And while Rollins' records have not matched his '50s classics, as a live performer he has reached another peak, says jazz critic Gary Giddins. My full interview with Sonny Rollins HERE. See you at Royce Hall.

UPDATE: Here is the set list from last night's very potent show. Especially pleased with guitarist Peter Bernstein, wielding an old-school archtop.
1.       Patan jail
2.       Serenade
3.       Blue Gardenia
4.       Nice Lady
5.       They Say It’s Wonderful
6.       Nishi
7.       Don’t Stop the Carnival

Monday, September 19, 2011

Pacific Standard Time's Life and Times

WE'RE getting close to the launch of a gargantuan art blowout -- much bigger than an exhibit, not as cheesy as a "celebration" -- called Pacific Standard Time: Art in Los Angeles 1945 to 1980. This will be a six month initiative involving museums and galleries from Santa Barbara to San Diego, Santa Monica to Palm Springs.

For Sunday's LA Times I put together a timeline intended to be helpful in orienting interested parties. I hope it's a good read too and tells part of the story of this remarkable state. The chronology -- HERE -- tracks things from the work of Salvador Dali's (right) with Hitchcock, through Ed Ruscha and the Ferus Gallery and the Watts Towers (above), up to the presidential election of Ronald Reagan.

I'll be writing more about Pacific Standard Time: Please stay tuned.

Wednesday, September 14, 2011

Violinist Ray Chen Nods to Elvis

Ray Chen is a young classical violinist who's got both a golden tone and the kind of catholic taste I find all too infrequently in conservatory trained musicians.

Chen is the latest subject of my Influences column: Here he talks about his love of J.S. Bach, Yo-Yo Ma and Elvis Presley.

The Taiwan native also wrote to me about his love of friends and family, food and drink, and exercise. For a touring musician, especially one who plays repetitive motions on an instrument like a violin, it's serious business. He told me had just gotten back from the gym.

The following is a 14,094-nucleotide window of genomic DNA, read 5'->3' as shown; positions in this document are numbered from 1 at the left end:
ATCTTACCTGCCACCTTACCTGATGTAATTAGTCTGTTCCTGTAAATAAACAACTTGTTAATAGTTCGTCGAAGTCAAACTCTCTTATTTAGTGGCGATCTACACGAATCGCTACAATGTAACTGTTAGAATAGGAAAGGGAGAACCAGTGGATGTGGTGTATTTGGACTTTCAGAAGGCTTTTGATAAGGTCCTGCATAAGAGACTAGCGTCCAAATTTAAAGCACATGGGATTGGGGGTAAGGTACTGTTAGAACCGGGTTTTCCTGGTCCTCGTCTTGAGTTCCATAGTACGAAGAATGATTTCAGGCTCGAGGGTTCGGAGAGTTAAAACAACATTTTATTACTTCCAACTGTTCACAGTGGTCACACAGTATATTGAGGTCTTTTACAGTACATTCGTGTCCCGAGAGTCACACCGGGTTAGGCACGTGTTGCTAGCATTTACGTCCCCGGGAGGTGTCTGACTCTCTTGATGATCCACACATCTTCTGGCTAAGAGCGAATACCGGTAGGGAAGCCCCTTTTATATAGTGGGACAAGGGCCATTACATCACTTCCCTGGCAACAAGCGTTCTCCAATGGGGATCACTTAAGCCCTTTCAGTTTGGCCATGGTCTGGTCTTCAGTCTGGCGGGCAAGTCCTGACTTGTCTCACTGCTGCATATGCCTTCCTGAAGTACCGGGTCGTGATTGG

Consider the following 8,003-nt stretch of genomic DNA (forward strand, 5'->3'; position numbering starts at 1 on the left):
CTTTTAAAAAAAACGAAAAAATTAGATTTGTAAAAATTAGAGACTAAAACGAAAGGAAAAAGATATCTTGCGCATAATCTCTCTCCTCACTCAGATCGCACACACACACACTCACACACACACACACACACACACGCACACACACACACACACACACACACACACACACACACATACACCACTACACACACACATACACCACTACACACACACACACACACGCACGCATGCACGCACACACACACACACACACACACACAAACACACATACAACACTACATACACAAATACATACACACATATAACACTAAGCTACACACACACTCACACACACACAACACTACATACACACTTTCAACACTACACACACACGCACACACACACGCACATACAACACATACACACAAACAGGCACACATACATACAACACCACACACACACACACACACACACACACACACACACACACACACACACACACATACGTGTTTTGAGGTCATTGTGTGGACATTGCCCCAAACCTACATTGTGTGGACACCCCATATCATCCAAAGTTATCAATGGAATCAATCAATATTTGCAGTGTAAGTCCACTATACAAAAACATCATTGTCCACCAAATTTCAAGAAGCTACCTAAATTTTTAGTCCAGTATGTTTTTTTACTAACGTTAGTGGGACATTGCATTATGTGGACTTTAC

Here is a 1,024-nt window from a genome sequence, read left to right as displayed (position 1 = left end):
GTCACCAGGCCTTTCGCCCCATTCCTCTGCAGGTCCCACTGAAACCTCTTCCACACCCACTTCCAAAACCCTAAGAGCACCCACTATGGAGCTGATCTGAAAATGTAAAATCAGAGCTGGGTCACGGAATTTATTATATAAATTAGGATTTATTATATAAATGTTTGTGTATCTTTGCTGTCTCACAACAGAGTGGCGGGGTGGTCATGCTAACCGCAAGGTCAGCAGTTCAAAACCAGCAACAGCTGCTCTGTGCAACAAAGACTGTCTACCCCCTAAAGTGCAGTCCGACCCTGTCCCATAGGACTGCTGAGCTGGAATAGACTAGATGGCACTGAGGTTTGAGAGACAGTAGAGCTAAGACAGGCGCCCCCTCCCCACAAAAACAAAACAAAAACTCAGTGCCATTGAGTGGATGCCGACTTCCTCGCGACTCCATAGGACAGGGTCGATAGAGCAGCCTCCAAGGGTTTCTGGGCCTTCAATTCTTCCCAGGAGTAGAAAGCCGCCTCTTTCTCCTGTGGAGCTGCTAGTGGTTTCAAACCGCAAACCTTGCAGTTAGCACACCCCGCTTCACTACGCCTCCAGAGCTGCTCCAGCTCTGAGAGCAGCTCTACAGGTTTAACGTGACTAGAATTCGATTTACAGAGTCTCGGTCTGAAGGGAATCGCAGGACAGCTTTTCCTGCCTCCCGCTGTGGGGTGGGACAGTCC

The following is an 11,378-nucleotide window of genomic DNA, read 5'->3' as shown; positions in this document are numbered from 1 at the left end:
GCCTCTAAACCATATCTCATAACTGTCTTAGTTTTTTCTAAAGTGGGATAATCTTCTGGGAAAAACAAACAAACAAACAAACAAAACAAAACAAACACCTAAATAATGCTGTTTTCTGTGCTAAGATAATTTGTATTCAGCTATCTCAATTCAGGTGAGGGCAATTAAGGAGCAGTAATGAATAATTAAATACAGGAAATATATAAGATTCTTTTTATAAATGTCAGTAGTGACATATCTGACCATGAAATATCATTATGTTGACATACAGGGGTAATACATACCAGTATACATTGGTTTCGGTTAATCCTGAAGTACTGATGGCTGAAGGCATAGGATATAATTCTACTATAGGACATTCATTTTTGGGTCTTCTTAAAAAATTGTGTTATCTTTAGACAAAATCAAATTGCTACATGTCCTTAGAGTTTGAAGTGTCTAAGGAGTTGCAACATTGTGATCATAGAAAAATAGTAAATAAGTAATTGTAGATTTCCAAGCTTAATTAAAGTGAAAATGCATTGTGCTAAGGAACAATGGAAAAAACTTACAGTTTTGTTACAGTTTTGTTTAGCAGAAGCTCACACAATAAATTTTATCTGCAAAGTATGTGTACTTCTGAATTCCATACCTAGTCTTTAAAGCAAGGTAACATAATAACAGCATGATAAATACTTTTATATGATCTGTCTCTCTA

I love keeping myself healthy and in shape, especially if it means that you can eat more! But on a more serious note, exercising is a great way to provide stress relief, keep one's endurance on the road, and also prevent common problems that musicians can get, like carpal tunnel syndrome and other muscle-related injuries.  My goal is to still be playing violin when I'm 85 years old - like my former teacher Aaron Rosand who can still give me a run for my money when he takes out his violin!

Chen plays tonight here in SoCal at the Cerritos Center for the Performing Arts.

Photo courtesy Ray Chen.

Friday, September 9, 2011

Pres. Obama and the Plight of the Middle Class

FOLKS, I'll be appearing on KCRW's To the Point with Warren Olney, which will broadcast today at noon on 89.9 FM in Los Angeles and later, presumably, elsewhere around the country on the PRI network.

We'll be talking about Obama's jobs speech and the larger issue of the middle class during the economic downturn. I'm there to discuss my experience as a laid off newspaper reporter who's struggled with the collapsed economy.